posted by OmieWise at 8:57 AM on December 13, 2012 [10 favorites]


Drive at 70mph and ignore tailgaters. If a tailgater is particularly aggressive or causing you some inordinate amount of stress, turn on your blinkers, take your time slowing down, and make an emergency stop on the side of the road to let him pass then sit on his ass for 10 miles, honking and high-beaming.

Seriously though, don't do that last part.
posted by Behemoth at 8:59 AM on December 13, 2012 [3 favorites]


I'd ignore them. The last thing you want is to be in an accident because you were distracted by the idiot behind you.
posted by COD at 9:01 AM on December 13, 2012 [1 favorite]


It's road bullying. The best way to deal with bullies, when you can, is ignore them. Seriously, drive as you wish - lawfully, of course -- and let them gnash their teeth. Alternately, just act as if they were behaving rationally and pull over a bit in or near passing areas to suggest they pass.

I'd notify police, with license plate numbers, if warranted by very aggressive driving. But otherwise I wouldn't engage.
posted by bearwife at 9:03 AM on December 13, 2012


When I am tailgated I tend to take my foot off the gas and let my car slow down gradually.

This is generally what I do as well (though my commute is on a multilane freeway that has lots of places for faster traffic to pass/slower traffic to move over).

Once, though, when my car was having mechanical troubles and I just couldn't get up to the speed everyone wanted me to be at, I turned on my hazards and was mostly left alone and not tailgated, so try that?
posted by rtha at 9:04 AM on December 13, 2012


Tailgating is frustrating as hell, but in order to remain safe you must keep your eyes and attention ahead of you. In aggressive tailgating situations I slow down gradually so there is even more room ahead of me (as I now must keep two cars worth of reaction time ahead of me) until they go around or back off.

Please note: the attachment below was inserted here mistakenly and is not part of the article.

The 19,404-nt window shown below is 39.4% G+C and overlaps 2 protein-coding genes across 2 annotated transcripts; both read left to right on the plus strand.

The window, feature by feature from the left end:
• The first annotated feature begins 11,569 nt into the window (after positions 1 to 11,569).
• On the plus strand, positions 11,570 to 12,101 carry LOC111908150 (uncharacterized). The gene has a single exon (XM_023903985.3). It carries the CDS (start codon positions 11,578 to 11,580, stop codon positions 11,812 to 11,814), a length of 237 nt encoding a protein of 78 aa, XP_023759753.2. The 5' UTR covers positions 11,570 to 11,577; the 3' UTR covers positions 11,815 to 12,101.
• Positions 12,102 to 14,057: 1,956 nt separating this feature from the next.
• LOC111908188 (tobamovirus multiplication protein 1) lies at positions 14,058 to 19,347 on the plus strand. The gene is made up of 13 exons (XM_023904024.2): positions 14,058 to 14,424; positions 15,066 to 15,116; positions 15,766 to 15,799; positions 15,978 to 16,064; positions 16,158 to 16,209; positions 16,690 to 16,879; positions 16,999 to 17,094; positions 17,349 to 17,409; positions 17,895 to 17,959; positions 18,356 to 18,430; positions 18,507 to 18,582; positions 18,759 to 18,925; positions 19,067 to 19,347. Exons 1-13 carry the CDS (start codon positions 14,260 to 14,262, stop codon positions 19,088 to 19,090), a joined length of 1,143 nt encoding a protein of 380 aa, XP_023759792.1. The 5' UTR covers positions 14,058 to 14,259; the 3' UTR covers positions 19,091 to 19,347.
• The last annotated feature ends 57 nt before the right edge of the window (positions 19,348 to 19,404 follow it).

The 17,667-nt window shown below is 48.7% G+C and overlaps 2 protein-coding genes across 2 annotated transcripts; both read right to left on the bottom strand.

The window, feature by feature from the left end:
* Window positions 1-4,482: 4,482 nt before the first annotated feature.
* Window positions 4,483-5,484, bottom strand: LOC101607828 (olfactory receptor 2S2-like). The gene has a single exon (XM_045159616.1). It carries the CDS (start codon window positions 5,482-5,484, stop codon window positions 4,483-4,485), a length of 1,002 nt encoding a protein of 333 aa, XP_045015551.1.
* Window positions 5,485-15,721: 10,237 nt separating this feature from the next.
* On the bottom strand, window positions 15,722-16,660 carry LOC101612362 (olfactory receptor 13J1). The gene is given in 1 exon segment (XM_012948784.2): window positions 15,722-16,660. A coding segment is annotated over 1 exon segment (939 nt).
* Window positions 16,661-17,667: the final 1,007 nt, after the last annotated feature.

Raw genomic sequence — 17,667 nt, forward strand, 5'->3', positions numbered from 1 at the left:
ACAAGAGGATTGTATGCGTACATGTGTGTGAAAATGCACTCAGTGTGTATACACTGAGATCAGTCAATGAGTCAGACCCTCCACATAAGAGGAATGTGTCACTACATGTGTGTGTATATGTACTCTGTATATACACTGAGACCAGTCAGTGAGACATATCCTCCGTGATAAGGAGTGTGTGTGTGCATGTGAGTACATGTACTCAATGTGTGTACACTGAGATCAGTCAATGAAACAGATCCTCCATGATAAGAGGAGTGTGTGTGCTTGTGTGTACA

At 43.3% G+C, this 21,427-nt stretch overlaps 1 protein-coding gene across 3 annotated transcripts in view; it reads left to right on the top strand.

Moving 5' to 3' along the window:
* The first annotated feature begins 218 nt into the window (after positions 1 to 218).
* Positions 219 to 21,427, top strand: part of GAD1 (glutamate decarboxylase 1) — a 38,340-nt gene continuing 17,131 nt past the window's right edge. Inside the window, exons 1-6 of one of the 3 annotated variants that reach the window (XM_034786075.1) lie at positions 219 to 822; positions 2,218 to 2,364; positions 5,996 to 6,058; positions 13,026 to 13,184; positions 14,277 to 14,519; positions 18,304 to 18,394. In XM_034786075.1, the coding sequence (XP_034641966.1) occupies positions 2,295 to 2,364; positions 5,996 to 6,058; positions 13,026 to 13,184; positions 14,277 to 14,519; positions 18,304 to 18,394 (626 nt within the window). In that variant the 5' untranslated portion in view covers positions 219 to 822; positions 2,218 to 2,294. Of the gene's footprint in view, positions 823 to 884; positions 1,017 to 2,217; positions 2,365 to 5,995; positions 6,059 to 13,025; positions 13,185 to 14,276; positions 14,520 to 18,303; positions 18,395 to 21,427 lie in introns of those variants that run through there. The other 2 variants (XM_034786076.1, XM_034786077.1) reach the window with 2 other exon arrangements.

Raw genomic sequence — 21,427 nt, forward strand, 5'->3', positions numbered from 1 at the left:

posted by seanmpuckett at 9:04 AM on December 13, 2012


I throw on my hazard lights!

Continue driving 70mph. When they drop back enough, turn off hazzards.

If they tailgate again, maintain speed and chuck your hazzards back on.

This is my FAVORITE trick. Tailgaters are dangerous!! Especially when you are in smaller car.

They usually get the picture on the second or third go. No worries about having to repeat the action if you are on or above the speed limit. Really.
posted by jbenben at 9:07 AM on December 13, 2012 [9 favorites]


[Folks please make constructive and helpful answers that are directed towards the OP. Also note question is not "how do I get back at tailgaters" but rather how to deal with them. Thank you.]
posted by jessamyn at 9:08 AM on December 13, 2012


Also I want to point out that cruise control is not for curvy, hilly roads -- it's for relatively straight highways where you don't need to change your speed.

But I agree with the others who say to ignore. What you're doing right now (flashing brakes and such) is antagonizing them and probably making it worse. If you deal with an actual case of road rage, you could be setting yourself up to get rear-ended. The best thing you can do is stay around the speed you're comfortable at, don't antagonize, and make it easy for them to pass you when you reach a passing zone.

[There's nothing more frustrating than the person who speeds up just as you (car behind you, in this case) reaches that one point in 5 miles where you might be able to get past them. This is just another way to antagonize people.]
posted by DoubleLune at 9:11 AM on December 13, 2012 [2 favorites]


This is going to sound a little cheesy, but maybe get one of those "Baby on Board" signs? That should give pause to at least one or two of the folks driving smallpenismobiles. Other than that, I nth the hazard lights suggestions.
posted by zombieflanders at 9:11 AM on December 13, 2012


Going any faster that your already-over-the-limit speed would NOT be safe --- you're already pushing the limits of safety, and frankly tailgaters would probably just speed up along with you and remain on your tail.

Like others above, I don't brake, I just let my speed gradually reduce a bit, then let them zoom around as soon as possible --- and the closer they get the slower I'll go, because that way when/if they ram me? It'll at least be at a slower speed. Don't make any sudden moves, never slam on the brakes; and make sure to signal all lane changes/turns WELL in advance.

Oh yeah: if they're really close, try your windshield wipers --- some of the fluid will go over your car's roof onto them.
posted by easily confused at 9:15 AM on December 13, 2012